Similar to the Rana plaza incident, in November in 2012, Tanzarine fashion factory, a 9-story building located in Bangladesh went up in flames. This factory reportedly had no fire factory escapes and survivors have said that the majority of the doors were blocked by boxes and the windows were barred shut. Months before this the factories fire safety certificate had been revoked but workers were still forced to work there.
During the fire, workers were kicking the ventilation fan and were jumping out the building from 6 stories up. Most of the 114 victims that dies were burned alive. There was no escaping.
And this brings up the question, how many more lives must be lost until the fashion industry, and society realize enough is enough.
Theresa: Did you know about the fire that had broken out in the Tanzarine fashion factory in 2012 had no fire escapes and the windows were barred shut?
Interviewees: Oh, my gosh, no. I totally didn’t hear about that, that’s actually terrible. I can’t believe they had no fire escape and there was no way for them to get out. How is that even allowed that is kind of scary to think about.
No, I never heard about that. I feel like sometimes we don’t recognize the amount of malpractice that is involved in bring us everyday products for marginally less than if it was a regulated practice it’s a defining ethical issue over time.
Um, yeah, I actually did hear about the nine-story building that fell down in Bangladesh back when I was in year one here at York. We watched a documentary back in ADMS 1000, we were learning about work safety and the conditions of some third world countries and how bad it is and how it compares to our country. It is not even comparable. I remember looking around the class, it was almost as if no one really understood or realized the true realization of how bad their conditions are and how tough their lives are and how you wake up every single day, it could be you go to work and a fire start, you could have bad work conditions and you can’t escape from the fire. It is horrible, and it still remember it. It still impacts me today. Learning about that coming into school first year…Yeah, this is one of the key points and main reasons I switched my major and went into HR here at York seeing how bad someone has their conditions over there, I only thought it would be right to ensure here in Canada our work conditions stay up to date. Maybe, I could influence change in another country. Anything, anything little thing I can do for change, I could do to help.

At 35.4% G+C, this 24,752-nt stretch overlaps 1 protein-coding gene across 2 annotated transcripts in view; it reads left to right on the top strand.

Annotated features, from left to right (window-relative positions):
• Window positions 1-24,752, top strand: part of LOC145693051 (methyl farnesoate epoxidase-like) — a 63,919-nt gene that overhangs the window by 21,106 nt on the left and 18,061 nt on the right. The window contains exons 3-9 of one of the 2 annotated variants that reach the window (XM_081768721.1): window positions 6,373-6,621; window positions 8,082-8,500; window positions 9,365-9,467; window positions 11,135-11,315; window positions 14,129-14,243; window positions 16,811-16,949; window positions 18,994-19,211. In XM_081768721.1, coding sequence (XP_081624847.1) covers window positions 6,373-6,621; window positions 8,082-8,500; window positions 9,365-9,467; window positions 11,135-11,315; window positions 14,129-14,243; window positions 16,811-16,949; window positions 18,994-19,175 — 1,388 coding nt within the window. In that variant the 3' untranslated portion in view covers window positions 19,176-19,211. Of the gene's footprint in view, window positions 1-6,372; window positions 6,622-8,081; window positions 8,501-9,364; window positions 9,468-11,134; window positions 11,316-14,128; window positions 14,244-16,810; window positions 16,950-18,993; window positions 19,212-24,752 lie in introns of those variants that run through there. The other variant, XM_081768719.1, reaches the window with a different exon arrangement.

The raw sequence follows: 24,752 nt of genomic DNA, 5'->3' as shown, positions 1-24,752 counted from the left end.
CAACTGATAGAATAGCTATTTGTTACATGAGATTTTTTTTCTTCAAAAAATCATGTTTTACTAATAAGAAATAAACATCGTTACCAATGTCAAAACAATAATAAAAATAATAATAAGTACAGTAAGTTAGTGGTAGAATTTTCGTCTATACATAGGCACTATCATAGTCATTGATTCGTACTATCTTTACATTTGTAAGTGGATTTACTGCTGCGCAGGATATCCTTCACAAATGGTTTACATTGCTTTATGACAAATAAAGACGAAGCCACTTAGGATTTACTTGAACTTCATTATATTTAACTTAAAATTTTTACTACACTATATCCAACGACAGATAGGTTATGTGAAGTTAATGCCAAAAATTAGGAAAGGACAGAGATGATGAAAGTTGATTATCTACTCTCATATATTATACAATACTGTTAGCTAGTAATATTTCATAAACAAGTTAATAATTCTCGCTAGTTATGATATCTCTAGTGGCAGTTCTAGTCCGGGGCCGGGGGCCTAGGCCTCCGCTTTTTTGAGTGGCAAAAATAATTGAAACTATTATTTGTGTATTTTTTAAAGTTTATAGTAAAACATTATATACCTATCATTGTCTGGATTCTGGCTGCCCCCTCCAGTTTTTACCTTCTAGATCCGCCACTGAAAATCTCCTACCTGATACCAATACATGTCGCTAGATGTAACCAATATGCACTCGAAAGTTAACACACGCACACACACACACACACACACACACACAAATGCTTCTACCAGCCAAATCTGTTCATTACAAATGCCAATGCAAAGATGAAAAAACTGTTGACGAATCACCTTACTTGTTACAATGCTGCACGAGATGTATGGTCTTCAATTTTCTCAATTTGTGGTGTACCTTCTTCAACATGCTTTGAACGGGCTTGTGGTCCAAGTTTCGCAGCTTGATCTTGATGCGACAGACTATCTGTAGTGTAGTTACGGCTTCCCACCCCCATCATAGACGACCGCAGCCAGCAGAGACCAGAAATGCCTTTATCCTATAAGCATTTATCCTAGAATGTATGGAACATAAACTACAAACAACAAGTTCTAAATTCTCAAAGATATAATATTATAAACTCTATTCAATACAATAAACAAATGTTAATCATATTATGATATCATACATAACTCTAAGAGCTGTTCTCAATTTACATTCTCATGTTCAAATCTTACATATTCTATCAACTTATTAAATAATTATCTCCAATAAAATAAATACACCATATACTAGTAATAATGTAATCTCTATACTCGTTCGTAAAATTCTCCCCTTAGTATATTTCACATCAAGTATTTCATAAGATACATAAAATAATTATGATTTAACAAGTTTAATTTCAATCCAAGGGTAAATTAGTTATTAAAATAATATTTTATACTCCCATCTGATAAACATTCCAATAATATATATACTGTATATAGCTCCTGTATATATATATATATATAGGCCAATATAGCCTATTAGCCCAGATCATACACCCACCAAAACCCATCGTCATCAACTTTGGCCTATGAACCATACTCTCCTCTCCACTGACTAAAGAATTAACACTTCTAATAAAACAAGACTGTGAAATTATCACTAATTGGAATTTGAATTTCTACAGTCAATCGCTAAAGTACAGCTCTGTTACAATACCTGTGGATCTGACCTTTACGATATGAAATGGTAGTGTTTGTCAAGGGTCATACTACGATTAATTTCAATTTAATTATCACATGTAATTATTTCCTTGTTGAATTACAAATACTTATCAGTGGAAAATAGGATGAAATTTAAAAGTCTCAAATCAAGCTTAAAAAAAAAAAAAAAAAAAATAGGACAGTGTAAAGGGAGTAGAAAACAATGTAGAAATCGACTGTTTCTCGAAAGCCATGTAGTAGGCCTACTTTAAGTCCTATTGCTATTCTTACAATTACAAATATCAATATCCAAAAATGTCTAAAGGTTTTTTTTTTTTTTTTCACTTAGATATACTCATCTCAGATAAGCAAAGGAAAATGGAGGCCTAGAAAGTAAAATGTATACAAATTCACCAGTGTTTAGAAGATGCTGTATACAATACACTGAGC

Theresa: Did you know Donald Trump was president?
Interviewee: Uhu yeah, I did know that. I listen to the news and I heard that
Uhu yeah, I act read about that a couple weeks ago, in the news paper
Yeah, actually I did hear about that it was all over twitter and every form of social media
Yeah, I actually watched the elections
Theresa: Why is it that news that affects one country makes national headlines, but news that affects a country that is caused by other countries is swept under the rug?
“Tragedy to tragedy, year to year, and no one seems to realize” Sajeet Senik states (CBC News, 2014)
Since 2006 500+ people have died in factory fires.
In India, between 5% – 30% of the 340 million children under the age of 16 are estimated to fall under the definition of child labor. (Gaille, 2015)
Has our society completely turned their backs to issues that they feel don’t affect them, or they can’t do anything about.
Are we too far gone, and is it too late to help people?
Why is it that I can construct so many problems and questions, but can’t seem to think of one answer or solution?
Today there is an estimated 4 million Garment worker’s world wide who are constantly being violated and stripped of their human rights in order to meet fashion industries dead lines.
It is evident that one voice can't change the opinion of many, but it is time for a change.
We cannot continue to sit back and say these problems aren’t our problems because they are, everyone who shops, is apart of this problem.
The only question what can be done?